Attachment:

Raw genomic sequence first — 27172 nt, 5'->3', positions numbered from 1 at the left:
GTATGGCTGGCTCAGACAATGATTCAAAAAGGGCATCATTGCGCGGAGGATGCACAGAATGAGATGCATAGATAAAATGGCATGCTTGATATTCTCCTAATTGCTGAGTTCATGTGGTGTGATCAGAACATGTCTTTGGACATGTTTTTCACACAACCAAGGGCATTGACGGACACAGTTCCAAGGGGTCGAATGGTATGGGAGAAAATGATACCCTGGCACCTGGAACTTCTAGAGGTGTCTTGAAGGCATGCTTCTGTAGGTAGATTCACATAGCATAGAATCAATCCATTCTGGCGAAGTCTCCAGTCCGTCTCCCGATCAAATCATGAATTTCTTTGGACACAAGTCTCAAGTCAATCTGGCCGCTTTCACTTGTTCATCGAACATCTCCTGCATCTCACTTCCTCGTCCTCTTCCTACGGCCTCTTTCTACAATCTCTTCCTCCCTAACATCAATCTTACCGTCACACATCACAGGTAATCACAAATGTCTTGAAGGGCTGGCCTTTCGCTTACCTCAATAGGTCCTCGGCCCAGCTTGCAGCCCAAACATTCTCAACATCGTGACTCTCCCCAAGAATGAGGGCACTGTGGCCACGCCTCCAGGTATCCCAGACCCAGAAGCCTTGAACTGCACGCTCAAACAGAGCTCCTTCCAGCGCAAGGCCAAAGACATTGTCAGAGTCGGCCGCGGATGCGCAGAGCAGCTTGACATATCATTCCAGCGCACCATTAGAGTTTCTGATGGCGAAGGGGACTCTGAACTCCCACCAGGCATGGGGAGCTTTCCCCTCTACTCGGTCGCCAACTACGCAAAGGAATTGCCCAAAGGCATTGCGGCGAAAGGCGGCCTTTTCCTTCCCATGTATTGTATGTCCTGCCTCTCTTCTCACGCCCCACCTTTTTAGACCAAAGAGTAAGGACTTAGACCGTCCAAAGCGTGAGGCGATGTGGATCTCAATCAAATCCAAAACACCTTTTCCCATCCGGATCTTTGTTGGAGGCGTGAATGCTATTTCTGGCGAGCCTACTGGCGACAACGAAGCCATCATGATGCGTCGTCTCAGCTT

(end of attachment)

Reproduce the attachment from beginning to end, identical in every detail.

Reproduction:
Raw genomic sequence first — 27172 nt, 5'->3', positions numbered from 1 at the left:
GTATGGCTGGCTCAGACAATGATTCAAAAAGGGCATCATTGCGCGGAGGATGCACAGAATGAGATGCATAGATAAAATGGCATGCTTGATATTCTCCTAATTGCTGAGTTCATGTGGTGTGATCAGAACATGTCTTTGGACATGTTTTTCACACAACCAAGGGCATTGACGGACACAGTTCCAAGGGGTCGAATGGTATGGGAGAAAATGATACCCTGGCACCTGGAACTTCTAGAGGTGTCTTGAAGGCATGCTTCTGTAGGTAGATTCACATAGCATAGAATCAATCCATTCTGGCGAAGTCTCCAGTCCGTCTCCCGATCAAATCATGAATTTCTTTGGACACAAGTCTCAAGTCAATCTGGCCGCTTTCACTTGTTCATCGAACATCTCCTGCATCTCACTTCCTCGTCCTCTTCCTACGGCCTCTTTCTACAATCTCTTCCTCCCTAACATCAATCTTACCGTCACACATCACAGGTAATCACAAATGTCTTGAAGGGCTGGCCTTTCGCTTACCTCAATAGGTCCTCGGCCCAGCTTGCAGCCCAAACATTCTCAACATCGTGACTCTCCCCAAGAATGAGGGCACTGTGGCCACGCCTCCAGGTATCCCAGACCCAGAAGCCTTGAACTGCACGCTCAAACAGAGCTCCTTCCAGCGCAAGGCCAAAGACATTGTCAGAGTCGGCCGCGGATGCGCAGAGCAGCTTGACATATCATTCCAGCGCACCATTAGAGTTTCTGATGGCGAAGGGGACTCTGAACTCCCACCAGGCATGGGGAGCTTTCCCCTCTACTCGGTCGCCAACTACGCAAAGGAATTGCCCAAAGGCATTGCGGCGAAAGGCGGCCTTTTCCTTCCCATGTATTGTATGTCCTGCCTCTCTTCTCACGCCCCACCTTTTTAGACCAAAGAGTAAGGACTTAGACCGTCCAAAGCGTGAGGCGATGTGGATCTCAATCAAATCCAAAACACCTTTTCCCATCCGGATCTTTGTTGGAGGCGTGAATGCTATTTCTGGCGAGCCTACTGGCGACAACGAAGCCATCATGATGCGTCGTCTCAGCTT